Satureja montana L. and Origanum majorana L. are annual, medicinal, and aromatic plant species from the Lamiaceae family. Origanum majorana is a perennial plant originally native of the Mediterranean region but widely cultivated in many countries. Satureja montana is a plant native from the Mediterranean region and cultivated all over Europe, Russia, and Turkey [11,12]. Both are widely used in the Mediterranean diet, holding known anti-inflammatory, antibacterial, antifungal, and antioxidant properties [12,13,14,15,16]. Here we evaluated the antimicrobial activity of Satureja montana L. and Origanum majorana L. by studying their decoction extract against several Gram-positive and Gram-negative bacteria and Candida spp. The mechanisms of action and the phenolic compound composition of both plant decoctions were also characterized.

2. Results

2.1. Antimicrobial Activity of Satureja montana L. and Origanum majorana L. Decoctions

Decoctions of Satureja montana L. and Origanum majorana L. were screened for their antimicrobial activities against several Gram-positive and Gram-negative bacterial spp. and Candida spp. using the disc diffusion test (Table 1). Strong antimicrobial effects were observed for both plants against Staphylococcus aureus, Enterococcus faecalis, and Klebsiella pneumoniae and for Origanum majorana against P. aeruginosa. Moderate inhibitory activity was evidenced for both plant extracts against Streptococcus dysgalactiae and Satureja montana against Pseudomonas aeruginosa (Table 1). In general, these extracts were effective against both Gram-negative and Gram-positive bacteria, with the exception of Escherichia coli. The activity of the plant decoctions against Candida spp. was more limited, with only Satureja montana showing moderate activity against Candida tropicalis (Table 1).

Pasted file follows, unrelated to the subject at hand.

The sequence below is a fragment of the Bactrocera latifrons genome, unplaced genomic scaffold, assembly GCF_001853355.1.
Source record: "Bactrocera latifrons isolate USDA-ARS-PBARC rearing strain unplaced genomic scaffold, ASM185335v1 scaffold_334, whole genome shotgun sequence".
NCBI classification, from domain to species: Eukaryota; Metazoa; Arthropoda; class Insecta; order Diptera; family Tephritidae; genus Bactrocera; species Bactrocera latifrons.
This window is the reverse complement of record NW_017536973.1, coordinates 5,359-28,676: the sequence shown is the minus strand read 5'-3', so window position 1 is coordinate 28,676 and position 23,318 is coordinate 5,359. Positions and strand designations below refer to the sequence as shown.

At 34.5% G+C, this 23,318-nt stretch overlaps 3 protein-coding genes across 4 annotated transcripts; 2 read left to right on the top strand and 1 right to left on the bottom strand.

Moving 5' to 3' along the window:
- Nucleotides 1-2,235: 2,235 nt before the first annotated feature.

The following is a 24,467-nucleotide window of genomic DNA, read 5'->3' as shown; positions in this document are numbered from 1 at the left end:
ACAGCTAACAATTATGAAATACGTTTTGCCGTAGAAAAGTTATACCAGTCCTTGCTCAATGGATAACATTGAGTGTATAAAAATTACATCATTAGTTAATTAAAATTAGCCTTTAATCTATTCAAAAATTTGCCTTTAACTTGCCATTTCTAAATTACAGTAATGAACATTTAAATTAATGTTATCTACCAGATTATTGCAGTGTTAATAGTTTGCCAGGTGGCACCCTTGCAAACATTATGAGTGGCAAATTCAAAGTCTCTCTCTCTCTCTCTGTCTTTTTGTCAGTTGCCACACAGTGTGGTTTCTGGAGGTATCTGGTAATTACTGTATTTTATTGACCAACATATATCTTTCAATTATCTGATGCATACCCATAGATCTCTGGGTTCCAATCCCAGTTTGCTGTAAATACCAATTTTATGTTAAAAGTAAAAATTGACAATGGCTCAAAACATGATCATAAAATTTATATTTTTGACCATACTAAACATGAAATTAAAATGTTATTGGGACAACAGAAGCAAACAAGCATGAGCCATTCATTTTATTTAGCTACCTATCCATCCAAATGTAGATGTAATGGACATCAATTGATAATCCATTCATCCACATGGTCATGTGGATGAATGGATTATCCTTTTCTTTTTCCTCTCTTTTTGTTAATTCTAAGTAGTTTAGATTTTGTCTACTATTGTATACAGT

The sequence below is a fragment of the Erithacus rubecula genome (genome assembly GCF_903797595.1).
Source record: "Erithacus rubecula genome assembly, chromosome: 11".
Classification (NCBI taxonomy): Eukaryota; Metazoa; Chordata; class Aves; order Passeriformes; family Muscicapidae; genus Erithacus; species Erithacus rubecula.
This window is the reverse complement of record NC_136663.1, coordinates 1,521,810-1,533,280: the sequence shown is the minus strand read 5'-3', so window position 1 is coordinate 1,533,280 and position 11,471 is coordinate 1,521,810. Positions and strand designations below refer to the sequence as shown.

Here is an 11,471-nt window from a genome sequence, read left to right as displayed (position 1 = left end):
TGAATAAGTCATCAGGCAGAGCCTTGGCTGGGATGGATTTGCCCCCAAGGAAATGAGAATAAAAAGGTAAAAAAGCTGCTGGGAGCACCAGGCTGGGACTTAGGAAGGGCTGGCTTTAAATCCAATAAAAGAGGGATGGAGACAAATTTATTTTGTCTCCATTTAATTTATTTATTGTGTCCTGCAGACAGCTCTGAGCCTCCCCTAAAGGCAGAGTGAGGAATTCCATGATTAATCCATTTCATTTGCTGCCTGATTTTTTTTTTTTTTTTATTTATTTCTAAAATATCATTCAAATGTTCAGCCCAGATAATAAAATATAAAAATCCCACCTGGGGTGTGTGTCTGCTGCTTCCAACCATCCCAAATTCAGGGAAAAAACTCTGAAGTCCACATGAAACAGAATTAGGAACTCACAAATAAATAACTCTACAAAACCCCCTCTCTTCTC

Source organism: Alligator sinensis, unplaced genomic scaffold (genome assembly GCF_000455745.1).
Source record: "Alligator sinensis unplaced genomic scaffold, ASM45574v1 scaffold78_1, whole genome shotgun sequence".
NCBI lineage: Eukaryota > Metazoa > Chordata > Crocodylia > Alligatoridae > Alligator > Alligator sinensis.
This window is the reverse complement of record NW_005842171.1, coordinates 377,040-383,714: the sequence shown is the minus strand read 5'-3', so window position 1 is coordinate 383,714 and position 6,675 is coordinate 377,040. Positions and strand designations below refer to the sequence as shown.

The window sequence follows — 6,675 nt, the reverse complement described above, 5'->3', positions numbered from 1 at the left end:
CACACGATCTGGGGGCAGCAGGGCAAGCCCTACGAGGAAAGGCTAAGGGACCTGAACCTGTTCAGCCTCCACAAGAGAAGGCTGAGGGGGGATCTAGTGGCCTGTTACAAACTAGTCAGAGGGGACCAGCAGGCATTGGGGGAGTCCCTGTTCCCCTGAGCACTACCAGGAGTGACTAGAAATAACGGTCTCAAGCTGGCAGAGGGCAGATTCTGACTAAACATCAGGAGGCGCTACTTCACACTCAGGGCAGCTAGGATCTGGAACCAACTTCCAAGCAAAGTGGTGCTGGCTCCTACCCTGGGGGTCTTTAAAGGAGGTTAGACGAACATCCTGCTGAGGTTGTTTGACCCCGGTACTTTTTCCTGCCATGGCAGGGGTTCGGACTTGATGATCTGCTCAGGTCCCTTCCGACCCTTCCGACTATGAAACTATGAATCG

The minimum inhibitory concentration (MIC) and minimum bactericidal/fungicidal concentrations (MBC/MFC) of the plant decoctions were determined for the bacterial (one Gram-positive and one Gram-negative bacteria) and Candida tropicalis against which the highest antimicrobial activity was observed (Table 1). Satureja montana and Origanum majorana decoctions presented MIC and MBC values of 1.56 mg/mL (Table 2) against S. aureus and K. pneumoniae, suggesting that these extracts possess bactericidal features. Satureja montana decoction presented MIC and MFC values of 6.25 mg/mL, exhibiting a lower antimicrobial effect comparatively to both bacteria tested.

2.2. Mechanism of Action of Satureja montana and Origanum majorana Decoctions